Konzo is a neurological condition that is caused by chronic and prolonged exposure to cyanide, a toxic chemical found in cassava plants. The disease is prevalent in rural parts of sub-Saharan Africa, where cassava is a staple food. Konzo is characterized by a sudden onset of spastic paralysis that affects the lower extremities of the body. The disease affects the motor neurons in the spinal cord, leading to muscle weakness, stiffness, and loss of coordination in the affected limbs. Konzo is often accompanied by a tingling or burning sensation in the legs. In recent years, researchers have made significant strides in understanding the pathophysiology of Konzo and developing effective treatments. One of the most promising therapies for the disease is the administration of thiamine supplements, which can help to counteract the effects of cyanide toxicity and prevent the progression of nerve damage. Other forms of neurological therapy that may be used to manage Konzo include physical therapy, occupational therapy, and speech therapy. These interventions can help individuals with Konzo to maintain their strength and independence, improve their ability to communicate, and enhance their quality of life. Overall, Konzo is a serious neurological condition that can have significant long-term consequences for affected individuals. However, with proper care and management, many people with Konzo can lead fulfilling and meaningful lives.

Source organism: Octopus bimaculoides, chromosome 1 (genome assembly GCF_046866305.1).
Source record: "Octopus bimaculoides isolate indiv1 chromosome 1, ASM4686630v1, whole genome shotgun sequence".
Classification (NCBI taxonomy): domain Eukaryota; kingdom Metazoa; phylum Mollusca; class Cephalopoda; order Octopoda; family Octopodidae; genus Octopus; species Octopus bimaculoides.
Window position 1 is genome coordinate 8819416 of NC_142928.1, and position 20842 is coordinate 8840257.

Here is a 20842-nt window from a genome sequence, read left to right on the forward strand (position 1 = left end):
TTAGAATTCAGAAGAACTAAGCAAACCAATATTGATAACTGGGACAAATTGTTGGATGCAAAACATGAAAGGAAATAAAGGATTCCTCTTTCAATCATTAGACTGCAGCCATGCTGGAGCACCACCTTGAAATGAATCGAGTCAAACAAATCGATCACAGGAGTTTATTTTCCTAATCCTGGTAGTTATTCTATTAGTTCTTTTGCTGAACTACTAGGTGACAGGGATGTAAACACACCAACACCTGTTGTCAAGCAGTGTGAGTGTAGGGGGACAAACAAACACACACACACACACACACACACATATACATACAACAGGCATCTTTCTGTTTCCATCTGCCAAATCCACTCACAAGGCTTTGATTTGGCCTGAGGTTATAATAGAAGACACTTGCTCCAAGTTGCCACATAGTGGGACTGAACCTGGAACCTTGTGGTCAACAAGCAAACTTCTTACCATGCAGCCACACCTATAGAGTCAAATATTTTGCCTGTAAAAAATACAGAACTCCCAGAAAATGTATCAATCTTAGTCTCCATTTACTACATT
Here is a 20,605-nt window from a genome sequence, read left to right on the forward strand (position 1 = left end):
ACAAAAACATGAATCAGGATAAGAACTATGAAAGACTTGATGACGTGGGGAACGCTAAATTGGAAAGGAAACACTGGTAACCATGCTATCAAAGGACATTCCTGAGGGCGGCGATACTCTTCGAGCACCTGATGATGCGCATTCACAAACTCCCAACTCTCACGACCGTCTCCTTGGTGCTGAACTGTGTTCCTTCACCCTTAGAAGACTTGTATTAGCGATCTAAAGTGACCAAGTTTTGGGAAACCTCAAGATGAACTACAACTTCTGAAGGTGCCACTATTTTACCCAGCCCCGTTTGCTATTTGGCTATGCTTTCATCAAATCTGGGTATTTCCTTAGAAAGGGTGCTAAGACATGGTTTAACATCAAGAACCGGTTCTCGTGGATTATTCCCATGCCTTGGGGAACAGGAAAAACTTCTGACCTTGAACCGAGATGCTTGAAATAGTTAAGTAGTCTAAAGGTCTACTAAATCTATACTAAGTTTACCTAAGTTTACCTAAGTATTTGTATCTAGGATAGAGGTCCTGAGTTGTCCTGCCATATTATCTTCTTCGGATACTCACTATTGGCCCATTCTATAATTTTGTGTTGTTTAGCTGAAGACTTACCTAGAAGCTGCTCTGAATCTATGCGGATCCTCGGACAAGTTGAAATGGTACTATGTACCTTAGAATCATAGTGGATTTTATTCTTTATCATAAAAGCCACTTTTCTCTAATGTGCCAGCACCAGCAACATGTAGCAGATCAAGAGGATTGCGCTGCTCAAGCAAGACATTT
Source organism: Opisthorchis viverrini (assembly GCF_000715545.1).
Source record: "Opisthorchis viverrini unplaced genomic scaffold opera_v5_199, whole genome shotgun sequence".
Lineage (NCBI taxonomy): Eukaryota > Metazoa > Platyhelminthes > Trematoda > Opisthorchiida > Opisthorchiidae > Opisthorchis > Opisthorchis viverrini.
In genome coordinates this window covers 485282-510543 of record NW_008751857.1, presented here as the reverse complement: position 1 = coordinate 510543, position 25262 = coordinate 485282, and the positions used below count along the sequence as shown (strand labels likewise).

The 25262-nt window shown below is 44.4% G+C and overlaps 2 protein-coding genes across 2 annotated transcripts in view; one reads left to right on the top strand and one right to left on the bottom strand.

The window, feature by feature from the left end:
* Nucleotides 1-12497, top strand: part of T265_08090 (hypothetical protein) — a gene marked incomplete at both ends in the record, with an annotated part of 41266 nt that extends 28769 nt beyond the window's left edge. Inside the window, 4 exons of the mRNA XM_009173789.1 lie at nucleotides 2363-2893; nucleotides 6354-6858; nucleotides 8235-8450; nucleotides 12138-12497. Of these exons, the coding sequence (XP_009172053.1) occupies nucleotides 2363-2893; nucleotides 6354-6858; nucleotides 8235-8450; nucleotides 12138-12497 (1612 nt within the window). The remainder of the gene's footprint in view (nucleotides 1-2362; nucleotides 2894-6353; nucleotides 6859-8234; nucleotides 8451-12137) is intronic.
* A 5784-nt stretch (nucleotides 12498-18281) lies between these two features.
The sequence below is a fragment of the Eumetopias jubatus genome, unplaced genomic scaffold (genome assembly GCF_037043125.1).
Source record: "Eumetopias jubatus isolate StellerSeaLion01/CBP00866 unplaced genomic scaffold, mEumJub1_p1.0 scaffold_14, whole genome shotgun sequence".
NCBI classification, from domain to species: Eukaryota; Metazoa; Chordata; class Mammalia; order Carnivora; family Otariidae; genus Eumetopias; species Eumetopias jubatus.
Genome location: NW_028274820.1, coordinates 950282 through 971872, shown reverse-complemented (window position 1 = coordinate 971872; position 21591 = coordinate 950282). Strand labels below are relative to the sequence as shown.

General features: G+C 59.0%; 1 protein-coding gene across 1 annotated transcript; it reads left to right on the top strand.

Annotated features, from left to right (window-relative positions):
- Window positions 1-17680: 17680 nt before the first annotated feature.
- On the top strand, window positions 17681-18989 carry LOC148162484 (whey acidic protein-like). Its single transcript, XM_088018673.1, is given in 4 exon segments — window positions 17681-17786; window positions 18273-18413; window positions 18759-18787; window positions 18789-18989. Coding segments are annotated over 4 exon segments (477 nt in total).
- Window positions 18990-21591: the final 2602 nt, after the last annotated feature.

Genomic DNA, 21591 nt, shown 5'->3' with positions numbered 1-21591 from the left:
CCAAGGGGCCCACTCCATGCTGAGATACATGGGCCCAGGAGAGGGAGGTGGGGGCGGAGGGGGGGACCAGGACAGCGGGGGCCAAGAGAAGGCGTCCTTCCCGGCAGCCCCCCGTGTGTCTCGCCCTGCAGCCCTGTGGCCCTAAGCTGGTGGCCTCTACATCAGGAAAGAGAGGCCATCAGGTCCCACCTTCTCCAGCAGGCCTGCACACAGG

From: Neurobiology

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Editor-in-chief: Zheng Jiang, Department of Neuroscience, The Johns Hopkins University School of Medicine.
Publication Type: Open Access Journal
Description: The brain, spinal cord, and nerves make up the nervous system. Together they control all the workings of the body. When something goes wrong with a part of your nervous system, you can have trouble moving, speaking, swallowing, breathing, or learning. You can also have problems with your memory, senses, or mood.